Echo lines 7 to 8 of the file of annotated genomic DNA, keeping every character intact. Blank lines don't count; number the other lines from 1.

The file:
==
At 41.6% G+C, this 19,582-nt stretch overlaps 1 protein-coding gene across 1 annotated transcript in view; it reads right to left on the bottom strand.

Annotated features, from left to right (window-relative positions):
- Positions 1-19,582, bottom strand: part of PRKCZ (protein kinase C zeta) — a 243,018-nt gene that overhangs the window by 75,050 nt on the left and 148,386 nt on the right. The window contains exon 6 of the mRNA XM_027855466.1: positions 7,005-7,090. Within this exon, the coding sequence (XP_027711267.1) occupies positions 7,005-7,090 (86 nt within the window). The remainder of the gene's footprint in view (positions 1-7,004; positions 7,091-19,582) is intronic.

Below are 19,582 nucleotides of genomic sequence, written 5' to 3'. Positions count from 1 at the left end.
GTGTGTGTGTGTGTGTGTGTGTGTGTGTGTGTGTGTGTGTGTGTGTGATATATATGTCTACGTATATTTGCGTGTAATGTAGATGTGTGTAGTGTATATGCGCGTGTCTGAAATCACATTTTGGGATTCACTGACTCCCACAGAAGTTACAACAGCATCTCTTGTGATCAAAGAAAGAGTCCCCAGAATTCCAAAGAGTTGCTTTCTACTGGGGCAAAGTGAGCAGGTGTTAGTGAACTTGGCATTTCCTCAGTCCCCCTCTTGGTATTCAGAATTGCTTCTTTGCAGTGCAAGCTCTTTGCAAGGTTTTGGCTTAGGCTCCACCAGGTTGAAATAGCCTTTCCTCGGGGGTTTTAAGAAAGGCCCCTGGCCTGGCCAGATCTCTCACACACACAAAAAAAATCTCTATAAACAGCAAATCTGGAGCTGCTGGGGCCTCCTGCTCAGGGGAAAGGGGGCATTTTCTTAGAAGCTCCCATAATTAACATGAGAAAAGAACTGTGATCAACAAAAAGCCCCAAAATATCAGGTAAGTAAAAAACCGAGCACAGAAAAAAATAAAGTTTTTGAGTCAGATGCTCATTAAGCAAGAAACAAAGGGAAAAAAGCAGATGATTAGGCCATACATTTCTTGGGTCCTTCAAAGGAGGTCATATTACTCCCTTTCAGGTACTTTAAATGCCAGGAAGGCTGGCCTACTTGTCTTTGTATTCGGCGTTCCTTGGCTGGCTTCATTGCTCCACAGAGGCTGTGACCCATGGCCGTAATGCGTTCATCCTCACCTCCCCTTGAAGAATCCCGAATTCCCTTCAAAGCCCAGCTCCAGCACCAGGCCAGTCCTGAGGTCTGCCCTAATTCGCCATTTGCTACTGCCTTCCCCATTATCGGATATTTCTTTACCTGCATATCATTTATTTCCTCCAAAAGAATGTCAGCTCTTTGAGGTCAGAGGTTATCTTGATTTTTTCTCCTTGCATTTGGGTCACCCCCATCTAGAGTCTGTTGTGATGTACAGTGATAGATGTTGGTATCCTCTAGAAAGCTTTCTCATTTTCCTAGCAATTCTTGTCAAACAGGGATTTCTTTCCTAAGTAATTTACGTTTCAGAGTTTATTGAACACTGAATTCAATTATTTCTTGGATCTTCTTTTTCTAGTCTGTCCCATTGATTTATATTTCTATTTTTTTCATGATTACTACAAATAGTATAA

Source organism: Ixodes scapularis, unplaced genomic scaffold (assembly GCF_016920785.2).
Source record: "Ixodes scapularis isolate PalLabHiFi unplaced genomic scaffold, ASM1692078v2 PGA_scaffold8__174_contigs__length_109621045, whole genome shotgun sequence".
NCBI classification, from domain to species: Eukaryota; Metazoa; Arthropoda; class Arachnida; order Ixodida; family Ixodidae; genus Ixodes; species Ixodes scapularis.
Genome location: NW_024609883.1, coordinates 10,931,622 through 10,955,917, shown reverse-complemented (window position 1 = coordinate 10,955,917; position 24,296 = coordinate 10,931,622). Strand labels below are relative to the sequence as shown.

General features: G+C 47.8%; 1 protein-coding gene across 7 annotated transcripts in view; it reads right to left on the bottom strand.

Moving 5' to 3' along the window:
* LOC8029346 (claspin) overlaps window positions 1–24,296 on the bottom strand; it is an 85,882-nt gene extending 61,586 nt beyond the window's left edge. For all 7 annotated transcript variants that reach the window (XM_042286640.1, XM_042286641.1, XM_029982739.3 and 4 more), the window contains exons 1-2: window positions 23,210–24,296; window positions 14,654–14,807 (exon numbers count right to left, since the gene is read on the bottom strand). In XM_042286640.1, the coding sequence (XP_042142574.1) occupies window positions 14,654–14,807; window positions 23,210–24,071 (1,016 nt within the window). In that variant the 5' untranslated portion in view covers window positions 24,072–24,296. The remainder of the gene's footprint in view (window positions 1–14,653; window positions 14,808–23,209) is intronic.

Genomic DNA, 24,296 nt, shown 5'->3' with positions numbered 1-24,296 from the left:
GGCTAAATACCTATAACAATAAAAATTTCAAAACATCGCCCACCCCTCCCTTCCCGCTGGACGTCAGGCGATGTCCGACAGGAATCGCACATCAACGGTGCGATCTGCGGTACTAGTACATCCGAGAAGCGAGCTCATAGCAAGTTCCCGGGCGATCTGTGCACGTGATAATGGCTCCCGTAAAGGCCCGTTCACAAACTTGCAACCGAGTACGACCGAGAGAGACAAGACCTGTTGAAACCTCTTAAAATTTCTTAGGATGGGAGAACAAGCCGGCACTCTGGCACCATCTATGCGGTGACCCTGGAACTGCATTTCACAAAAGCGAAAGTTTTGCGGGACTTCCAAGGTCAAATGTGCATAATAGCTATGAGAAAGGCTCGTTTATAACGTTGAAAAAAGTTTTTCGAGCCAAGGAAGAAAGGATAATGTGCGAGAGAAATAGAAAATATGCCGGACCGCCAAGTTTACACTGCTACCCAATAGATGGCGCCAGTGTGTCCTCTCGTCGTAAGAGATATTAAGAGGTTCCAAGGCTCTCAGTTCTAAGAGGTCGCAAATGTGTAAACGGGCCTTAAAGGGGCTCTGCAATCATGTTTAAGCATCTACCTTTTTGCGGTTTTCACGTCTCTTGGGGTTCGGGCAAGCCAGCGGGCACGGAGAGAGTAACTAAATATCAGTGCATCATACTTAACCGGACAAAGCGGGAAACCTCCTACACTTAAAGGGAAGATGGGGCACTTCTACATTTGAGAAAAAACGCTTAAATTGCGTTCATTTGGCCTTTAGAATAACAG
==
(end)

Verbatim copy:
Source record: "Ixodes scapularis isolate PalLabHiFi unplaced genomic scaffold, ASM1692078v2 PGA_scaffold8__174_contigs__length_109621045, whole genome shotgun sequence".
NCBI classification, from domain to species: Eukaryota; Metazoa; Arthropoda; class Arachnida; order Ixodida; family Ixodidae; genus Ixodes; species Ixodes scapularis.